Look, I am not any big fan of bailing out a bunch of Investment Bankers and banks. Fine, I am not a fan of the idea at all. And I am not going to spend too much time on the negatives, the golden parachutes, idiotic CEO pay scales, and the like. These have all been well documented and hammered home on virtually every blog and Tweet on the subject.
However, in all the negativity on the subject, something has gotten lost, and I don’t think (well I know, but I didn’t want to overstate it) many quite understand the gravity of the situation, and why it wasn’t just an “easy” decision for lawmakers to just tell these companies to, “go ahead and fail,” or ”you made your your own bed.” It just isn’t, as much as we would like to think it is, to untie these situations from the rest of the economy because of the scale of it all.
A car dealer not far from my home, Bigelow Motors, had been in business for 66 years. It had weathered upturns and downturns many times over the years, but they were basically forced to close their doors this past week. The reason? They lost their line of credit.
In my own business, there are times that I need credit to cover the time between when I secure the supplies I need and the time my client pays me. Without that line of credit, I am seriously hampered in what I can do and what orders I can complete.
This is a common way of doing business for companies big and small (only the size of the line of credit changes). From small corner delis that need to cover stock to mega corporation deals, there is very little that is done “in cash” because income and outlay do not always line up nice and neatly.
Obviously, the impact on business also affects employment as well. Everybody at that car dealership I mentioned earlier is out looking for a job now. Unemployment is up all over the place, and would only get worse as businesses need to either cut back or shut down because they are not able to conduct business as usual.
So, just understand, it was not a “no-brainer” to just vote this bill down. (Well, it was in that crazy first draft sent over from President Bush, but that was pretty much obvious to everybody except I guess President Bush and Treasury Secretary Pauson). Is it ideal? No. Did it have to be as quickly as it was? Unfortunately, Yes.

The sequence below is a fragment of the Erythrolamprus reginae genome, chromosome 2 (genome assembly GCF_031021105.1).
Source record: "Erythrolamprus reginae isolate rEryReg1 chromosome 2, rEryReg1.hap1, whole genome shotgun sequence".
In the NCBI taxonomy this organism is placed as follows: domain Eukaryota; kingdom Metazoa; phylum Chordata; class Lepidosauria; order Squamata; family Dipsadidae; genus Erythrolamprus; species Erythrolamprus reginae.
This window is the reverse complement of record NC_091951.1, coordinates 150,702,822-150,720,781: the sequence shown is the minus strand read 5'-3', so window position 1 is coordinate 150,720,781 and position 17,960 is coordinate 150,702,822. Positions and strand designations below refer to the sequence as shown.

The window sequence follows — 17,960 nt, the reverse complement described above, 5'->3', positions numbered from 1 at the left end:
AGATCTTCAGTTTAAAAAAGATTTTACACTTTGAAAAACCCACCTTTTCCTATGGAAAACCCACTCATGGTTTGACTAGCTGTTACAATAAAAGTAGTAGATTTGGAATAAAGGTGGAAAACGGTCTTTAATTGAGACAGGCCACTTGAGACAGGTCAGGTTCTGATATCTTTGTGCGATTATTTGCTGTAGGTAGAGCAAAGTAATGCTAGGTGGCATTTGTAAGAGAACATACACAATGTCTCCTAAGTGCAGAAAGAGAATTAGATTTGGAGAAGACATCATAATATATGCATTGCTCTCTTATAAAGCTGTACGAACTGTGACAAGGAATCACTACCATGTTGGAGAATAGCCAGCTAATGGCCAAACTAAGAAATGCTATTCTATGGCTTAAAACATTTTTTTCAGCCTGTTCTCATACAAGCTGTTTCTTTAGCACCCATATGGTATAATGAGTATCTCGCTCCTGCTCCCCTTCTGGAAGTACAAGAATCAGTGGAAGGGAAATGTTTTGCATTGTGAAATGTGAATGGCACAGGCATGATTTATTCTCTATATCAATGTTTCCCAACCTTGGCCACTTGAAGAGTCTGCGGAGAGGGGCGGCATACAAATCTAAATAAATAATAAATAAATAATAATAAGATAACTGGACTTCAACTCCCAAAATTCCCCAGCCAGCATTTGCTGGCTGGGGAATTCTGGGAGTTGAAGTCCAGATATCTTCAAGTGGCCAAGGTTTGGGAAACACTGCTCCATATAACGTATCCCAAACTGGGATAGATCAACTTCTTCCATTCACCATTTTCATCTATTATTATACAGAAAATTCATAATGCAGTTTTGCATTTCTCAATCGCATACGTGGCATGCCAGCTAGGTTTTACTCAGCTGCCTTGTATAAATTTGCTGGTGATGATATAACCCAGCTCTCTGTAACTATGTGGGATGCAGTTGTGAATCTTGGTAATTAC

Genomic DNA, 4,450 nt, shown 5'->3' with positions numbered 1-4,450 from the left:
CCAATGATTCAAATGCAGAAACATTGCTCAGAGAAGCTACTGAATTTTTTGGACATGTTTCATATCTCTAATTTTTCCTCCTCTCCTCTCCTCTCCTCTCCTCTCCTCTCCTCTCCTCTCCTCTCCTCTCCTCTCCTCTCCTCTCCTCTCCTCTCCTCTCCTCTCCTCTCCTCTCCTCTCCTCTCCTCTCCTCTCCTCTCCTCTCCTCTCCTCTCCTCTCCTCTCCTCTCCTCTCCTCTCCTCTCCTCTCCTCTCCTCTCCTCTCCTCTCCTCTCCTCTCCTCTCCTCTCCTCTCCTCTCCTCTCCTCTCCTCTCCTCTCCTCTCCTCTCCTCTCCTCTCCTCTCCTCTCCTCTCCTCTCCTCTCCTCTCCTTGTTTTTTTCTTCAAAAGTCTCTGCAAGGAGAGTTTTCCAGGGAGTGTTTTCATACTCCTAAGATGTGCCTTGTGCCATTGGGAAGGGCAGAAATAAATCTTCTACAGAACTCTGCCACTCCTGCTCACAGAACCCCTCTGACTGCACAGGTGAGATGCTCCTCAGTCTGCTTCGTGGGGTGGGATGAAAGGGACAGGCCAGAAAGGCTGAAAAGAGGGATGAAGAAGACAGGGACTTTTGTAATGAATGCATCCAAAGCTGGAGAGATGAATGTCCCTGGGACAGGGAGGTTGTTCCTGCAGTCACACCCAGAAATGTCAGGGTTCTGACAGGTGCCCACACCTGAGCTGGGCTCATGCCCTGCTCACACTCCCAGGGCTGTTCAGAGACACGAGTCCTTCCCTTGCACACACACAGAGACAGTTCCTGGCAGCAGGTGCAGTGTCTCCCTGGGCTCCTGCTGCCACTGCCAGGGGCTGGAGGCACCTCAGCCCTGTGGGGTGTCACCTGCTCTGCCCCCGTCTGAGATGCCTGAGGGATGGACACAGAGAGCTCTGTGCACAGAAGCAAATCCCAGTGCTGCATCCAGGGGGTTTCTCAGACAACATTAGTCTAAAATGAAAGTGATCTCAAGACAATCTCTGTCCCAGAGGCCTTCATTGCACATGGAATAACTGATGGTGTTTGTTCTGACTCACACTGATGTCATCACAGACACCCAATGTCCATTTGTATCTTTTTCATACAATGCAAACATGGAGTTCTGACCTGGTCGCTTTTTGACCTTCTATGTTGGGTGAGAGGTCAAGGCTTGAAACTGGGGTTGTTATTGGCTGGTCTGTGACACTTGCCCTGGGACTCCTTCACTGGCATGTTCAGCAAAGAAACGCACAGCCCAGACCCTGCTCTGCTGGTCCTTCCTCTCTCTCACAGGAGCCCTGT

While people joke around now about how it hasn’t fixed everything already, this plan it going to take time to actually start having an effect, so even now we are still in crisis, but everyday that it waited is more time until implementation takes effect, and the more business that are apt to fail if this wasn’t passed in some form.
What I think a lot of people are shocked with, it that they got a good look at how Washington works. The sort of wheeling and dealing (and pork additions) that happened here goes on constantly. It is “how things work” and while this is no secret, it was clearly (and expensively) on display here.
I guess what I am trying to say here is, that I am not saying you shouldn’t be angry about what is going on. I sure am. But be angry at the right people, for the right reasons. Look to former Texas Senator Phil Gramm and his slipping in of the Commodity Futures Modernization Act (CFMA) that enabled things like the Enron collapse, and the bundling of “derivatives” that helped make this mortgage crisis possible. Be angry that this same Phill Gramm is on John McCain’s short list to be Treasurer of the United States. Be angry at those that politicized this process and demanded pork for their vote. But don’t take a “yes” vote in and of itself to be the whole reason. This really wasn’t an easy situation for anyone to swallow, and there are valid reasons to have voted for the bailout. The damage has long since been done, and now it needed to be fixed to keep the situation from getting worse.